Antiviral Therapy for Influenza: To Combine or Not to Combine?


A multinational team of researchers set out to answer the following question when it comes to antiviral therapy for influenza: to combine or not to combine?

To combine or not to combine?

That is the question when it comes to antiviral therapy for influenza. And a multi-national team of researchers may have come up with at least a partial answer—although it’s clear further research is needed.

In an article published in the September 22nd issue of The Lancet Infectious Diseases, the researchers described their findings in a multicenter, phase 2 trial comparing outcomes with combination therapy using oseltamivir/amantadine/ribavirin with oseltamivir monotherapy. To date, preclinical data have suggested that combination therapy may be more effective than monotherapy; however, this most recent analysis determined that “although combination treatment showed a significant decrease in viral shedding at day 3”—the primary endpoint of the study—it was not associated with a clinical benefit based on multiple parameters.

Study co-author John Beigel, MD, Medical Affairs Scientist, Clinical Monitoring Research Program, Leidos Biomedical Research, and Support to National Institute of Allergy and Infectious Diseases (NIAID), described this as “one of the most surprising findings from our study” told Contagion® via email correspondence. “We are planning further analyses of the study data in an effort to understand why reductions in viral shedding do not appear to translate into a shorter period of illness and more rapid return to baseline health,” he added. “Because our study was limited to outpatients, we also cannot say whether these same findings would hold true for a more seriously ill population such as those hospitalized for influenza or its complications. This, too, likely warrants further investigation…”

The randomized, double-blind trial chronicled Dr. Beigel and colleagues in The Lancet ID looked at results in patients treated with combination therapy versus monotherapy with matching placebo in 50 study sites, including academic medical center clinics, emergency rooms, and private physician offices in the US, Thailand, Mexico, Argentina, and Australia. All study participants were adults (≥18 years of age) with influenza who were at increased risk of complications; they were randomized (1:1) using an online system.

The 316 patients in the combination therapy group received oseltamivir (75 mg), amantadine (100 mg), and ribavirin (600 mg), while the 317 participants in the monotherapy group were given oseltamivir (75 mg) twice daily for 5 days. Study participants were monitored for 28 days. In all, 394 of the enrolled patients were included in the final analysis.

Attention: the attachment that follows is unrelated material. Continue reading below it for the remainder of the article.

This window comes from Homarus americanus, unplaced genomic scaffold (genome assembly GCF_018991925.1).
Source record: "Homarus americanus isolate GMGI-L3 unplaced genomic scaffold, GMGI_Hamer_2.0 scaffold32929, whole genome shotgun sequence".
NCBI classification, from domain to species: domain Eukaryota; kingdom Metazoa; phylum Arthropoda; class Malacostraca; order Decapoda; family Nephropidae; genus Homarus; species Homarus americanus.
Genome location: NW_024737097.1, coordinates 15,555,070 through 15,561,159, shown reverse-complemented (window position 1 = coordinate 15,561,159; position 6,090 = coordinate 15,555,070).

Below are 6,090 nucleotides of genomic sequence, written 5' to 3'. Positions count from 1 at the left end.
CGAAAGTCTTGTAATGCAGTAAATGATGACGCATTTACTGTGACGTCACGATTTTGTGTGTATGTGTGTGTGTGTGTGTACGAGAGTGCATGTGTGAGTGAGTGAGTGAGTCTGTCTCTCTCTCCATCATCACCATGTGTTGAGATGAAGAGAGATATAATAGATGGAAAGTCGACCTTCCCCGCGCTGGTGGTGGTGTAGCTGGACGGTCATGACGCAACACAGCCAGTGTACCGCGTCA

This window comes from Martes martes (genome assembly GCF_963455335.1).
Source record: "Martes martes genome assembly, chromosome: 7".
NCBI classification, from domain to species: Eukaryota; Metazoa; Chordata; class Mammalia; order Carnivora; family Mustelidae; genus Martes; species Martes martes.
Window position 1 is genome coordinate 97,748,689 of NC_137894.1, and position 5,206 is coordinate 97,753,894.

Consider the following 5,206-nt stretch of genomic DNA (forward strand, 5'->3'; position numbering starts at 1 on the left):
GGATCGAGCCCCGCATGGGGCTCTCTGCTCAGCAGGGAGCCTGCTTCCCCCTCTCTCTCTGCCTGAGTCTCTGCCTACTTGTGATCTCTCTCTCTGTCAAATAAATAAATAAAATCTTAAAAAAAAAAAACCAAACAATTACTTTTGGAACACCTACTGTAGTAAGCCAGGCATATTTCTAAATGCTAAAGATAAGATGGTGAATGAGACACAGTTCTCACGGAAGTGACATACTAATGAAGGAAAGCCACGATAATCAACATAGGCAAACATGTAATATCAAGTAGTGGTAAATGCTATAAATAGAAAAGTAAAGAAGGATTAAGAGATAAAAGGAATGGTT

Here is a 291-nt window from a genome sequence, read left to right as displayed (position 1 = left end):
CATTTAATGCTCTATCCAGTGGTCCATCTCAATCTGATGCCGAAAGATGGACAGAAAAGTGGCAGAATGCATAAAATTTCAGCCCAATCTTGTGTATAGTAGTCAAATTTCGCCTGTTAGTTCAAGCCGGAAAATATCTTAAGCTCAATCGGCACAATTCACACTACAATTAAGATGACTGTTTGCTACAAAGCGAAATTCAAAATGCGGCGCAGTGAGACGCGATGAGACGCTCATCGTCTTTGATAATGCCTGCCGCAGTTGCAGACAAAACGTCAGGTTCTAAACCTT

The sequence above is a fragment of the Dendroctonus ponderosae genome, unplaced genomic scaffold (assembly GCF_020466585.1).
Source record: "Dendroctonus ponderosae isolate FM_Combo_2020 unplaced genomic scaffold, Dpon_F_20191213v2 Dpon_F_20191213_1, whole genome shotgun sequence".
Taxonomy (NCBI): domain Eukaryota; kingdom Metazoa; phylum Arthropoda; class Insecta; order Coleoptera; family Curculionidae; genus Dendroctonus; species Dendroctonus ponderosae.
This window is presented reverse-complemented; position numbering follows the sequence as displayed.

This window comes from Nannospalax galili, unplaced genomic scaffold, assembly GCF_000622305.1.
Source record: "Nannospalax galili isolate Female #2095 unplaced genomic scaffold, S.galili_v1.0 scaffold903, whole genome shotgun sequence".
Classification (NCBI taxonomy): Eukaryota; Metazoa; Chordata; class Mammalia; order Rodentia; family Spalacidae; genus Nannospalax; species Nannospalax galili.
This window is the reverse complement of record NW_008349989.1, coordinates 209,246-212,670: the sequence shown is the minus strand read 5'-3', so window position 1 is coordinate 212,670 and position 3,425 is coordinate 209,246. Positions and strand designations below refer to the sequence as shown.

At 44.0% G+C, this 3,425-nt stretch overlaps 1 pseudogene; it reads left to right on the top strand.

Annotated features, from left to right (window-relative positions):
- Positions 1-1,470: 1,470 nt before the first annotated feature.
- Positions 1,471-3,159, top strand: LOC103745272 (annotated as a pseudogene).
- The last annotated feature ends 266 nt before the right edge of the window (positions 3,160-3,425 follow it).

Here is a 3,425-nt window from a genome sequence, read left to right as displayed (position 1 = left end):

The authors found that 80 of the 200 participants included in the final analysis from the combination group had detectable virus (via PCR of nasopharyngeal swab) at day 3 compared with 97 of the 194 from the monotherapy group (P=0·046). Adverse events were similar between the two groups, with nausea (65 of 556 reported adverse events in the combination group vs 63 of 585 reported adverse events in the monotherapy group), diarrhea (56 of 556 vs 64 of 585, respectively), and vomiting (39 of 556 vs 23 of 585, respectively) the most common.

Interestingly, although fewer study participants in the combination group had detectable virus at day 3, the authors of The Lancet ID study were unable to identify a clinical benefit for the multidrug approach based on multiple secondary endpoints, including median duration of symptoms (4.5 days in the combination group vs. 4.0 days in the monotherapy group).

“Our study showed combination therapy was better at eliminating the virus in outpatients as compared to oseltamivir monotherapy; however, by standard measurements, people on combination therapy did not appear to improve any faster,” Dr. Beigel explained. “That is, they had a similar duration of symptoms and didn’t return to their normal state of health any sooner despite having cleared the virus more quickly. Based on these data we were unable to establish a clinical benefit of combination therapy over oseltamivir monotherapy in the outpatient population.”

Brian P. Dunleavy is a medical writer and editor based in New York. His work has appeared in numerous healthcare-related publications. He is the former editor of Infectious Disease Special Edition.

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